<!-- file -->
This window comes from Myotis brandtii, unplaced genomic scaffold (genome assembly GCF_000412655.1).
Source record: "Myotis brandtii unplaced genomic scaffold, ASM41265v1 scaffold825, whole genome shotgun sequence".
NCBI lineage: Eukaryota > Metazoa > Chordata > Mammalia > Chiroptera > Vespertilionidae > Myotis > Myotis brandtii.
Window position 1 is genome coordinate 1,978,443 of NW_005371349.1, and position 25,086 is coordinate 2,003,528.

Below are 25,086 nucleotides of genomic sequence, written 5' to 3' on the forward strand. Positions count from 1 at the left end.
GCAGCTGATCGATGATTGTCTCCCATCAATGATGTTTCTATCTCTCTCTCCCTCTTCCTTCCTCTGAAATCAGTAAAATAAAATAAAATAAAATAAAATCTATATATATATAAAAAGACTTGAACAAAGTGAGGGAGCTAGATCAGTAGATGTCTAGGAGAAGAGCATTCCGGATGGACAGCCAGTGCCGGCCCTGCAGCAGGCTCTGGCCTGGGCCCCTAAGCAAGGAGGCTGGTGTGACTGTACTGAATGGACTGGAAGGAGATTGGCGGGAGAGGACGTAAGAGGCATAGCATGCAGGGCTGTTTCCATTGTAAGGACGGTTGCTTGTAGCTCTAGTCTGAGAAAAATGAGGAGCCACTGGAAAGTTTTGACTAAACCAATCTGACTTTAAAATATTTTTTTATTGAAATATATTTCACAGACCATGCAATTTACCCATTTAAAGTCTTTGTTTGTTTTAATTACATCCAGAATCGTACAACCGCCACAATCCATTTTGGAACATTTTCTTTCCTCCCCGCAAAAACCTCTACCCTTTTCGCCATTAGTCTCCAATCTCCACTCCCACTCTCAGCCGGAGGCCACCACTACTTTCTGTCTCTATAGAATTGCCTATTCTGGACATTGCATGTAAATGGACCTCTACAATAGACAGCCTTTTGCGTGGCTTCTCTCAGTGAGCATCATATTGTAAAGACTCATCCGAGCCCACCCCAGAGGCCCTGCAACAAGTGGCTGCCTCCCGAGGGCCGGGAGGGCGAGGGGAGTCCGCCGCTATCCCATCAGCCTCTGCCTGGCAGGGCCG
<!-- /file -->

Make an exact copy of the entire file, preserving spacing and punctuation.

This window comes from Myotis brandtii, unplaced genomic scaffold (genome assembly GCF_000412655.1).
Source record: "Myotis brandtii unplaced genomic scaffold, ASM41265v1 scaffold825, whole genome shotgun sequence".
NCBI lineage: Eukaryota > Metazoa > Chordata > Mammalia > Chiroptera > Vespertilionidae > Myotis > Myotis brandtii.
Window position 1 is genome coordinate 1,978,443 of NW_005371349.1, and position 25,086 is coordinate 2,003,528.

Below are 25,086 nucleotides of genomic sequence, written 5' to 3' on the forward strand. Positions count from 1 at the left end.
GCAGCTGATCGATGATTGTCTCCCATCAATGATGTTTCTATCTCTCTCTCCCTCTTCCTTCCTCTGAAATCAGTAAAATAAAATAAAATAAAATAAAATCTATATATATATAAAAAGACTTGAACAAAGTGAGGGAGCTAGATCAGTAGATGTCTAGGAGAAGAGCATTCCGGATGGACAGCCAGTGCCGGCCCTGCAGCAGGCTCTGGCCTGGGCCCCTAAGCAAGGAGGCTGGTGTGACTGTACTGAATGGACTGGAAGGAGATTGGCGGGAGAGGACGTAAGAGGCATAGCATGCAGGGCTGTTTCCATTGTAAGGACGGTTGCTTGTAGCTCTAGTCTGAGAAAAATGAGGAGCCACTGGAAAGTTTTGACTAAACCAATCTGACTTTAAAATATTTTTTTATTGAAATATATTTCACAGACCATGCAATTTACCCATTTAAAGTCTTTGTTTGTTTTAATTACATCCAGAATCGTACAACCGCCACAATCCATTTTGGAACATTTTCTTTCCTCCCCGCAAAAACCTCTACCCTTTTCGCCATTAGTCTCCAATCTCCACTCCCACTCTCAGCCGGAGGCCACCACTACTTTCTGTCTCTATAGAATTGCCTATTCTGGACATTGCATGTAAATGGACCTCTACAATAGACAGCCTTTTGCGTGGCTTCTCTCAGTGAGCATCATATTGTAAAGACTCATCCGAGCCCACCCCAGAGGCCCTGCAACAAGTGGCTGCCTCCCGAGGGCCGGGAGGGCGAGGGGAGTCCGCCGCTATCCCATCAGCCTCTGCCTGGCAGGGCCG